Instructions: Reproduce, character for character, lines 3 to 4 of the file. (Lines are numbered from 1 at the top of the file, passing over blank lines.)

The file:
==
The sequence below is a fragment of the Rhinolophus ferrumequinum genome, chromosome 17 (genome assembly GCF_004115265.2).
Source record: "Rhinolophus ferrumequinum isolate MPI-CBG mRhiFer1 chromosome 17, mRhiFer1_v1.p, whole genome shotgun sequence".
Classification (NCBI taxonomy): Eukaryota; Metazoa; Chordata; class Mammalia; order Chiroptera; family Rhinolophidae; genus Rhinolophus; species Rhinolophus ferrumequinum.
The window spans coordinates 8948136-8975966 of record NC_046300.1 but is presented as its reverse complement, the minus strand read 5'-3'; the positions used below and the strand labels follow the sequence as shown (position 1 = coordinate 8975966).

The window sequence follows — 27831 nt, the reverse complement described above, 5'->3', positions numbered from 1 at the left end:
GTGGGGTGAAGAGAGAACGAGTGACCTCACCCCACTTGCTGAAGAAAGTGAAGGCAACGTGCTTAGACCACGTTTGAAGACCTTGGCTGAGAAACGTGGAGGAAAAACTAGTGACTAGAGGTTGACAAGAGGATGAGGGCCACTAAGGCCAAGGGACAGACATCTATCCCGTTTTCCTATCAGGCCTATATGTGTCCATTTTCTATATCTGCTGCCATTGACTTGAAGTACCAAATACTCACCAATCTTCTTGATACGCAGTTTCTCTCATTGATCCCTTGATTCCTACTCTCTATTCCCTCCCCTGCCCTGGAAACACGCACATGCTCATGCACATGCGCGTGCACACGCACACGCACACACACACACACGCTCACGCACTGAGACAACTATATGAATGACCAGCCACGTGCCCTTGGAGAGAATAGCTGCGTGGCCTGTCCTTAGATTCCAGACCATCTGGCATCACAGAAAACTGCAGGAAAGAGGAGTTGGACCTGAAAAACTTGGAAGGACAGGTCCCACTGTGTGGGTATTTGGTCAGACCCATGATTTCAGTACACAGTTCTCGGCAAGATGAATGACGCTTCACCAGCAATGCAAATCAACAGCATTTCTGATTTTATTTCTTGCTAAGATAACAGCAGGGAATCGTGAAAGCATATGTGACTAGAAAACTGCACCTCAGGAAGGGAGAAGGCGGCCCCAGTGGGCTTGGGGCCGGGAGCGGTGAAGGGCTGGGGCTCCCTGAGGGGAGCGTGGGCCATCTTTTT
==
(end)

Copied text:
Classification (NCBI taxonomy): Eukaryota; Metazoa; Chordata; class Mammalia; order Chiroptera; family Rhinolophidae; genus Rhinolophus; species Rhinolophus ferrumequinum.
The window spans coordinates 8948136-8975966 of record NC_046300.1 but is presented as its reverse complement, the minus strand read 5'-3'; the positions used below and the strand labels follow the sequence as shown (position 1 = coordinate 8975966).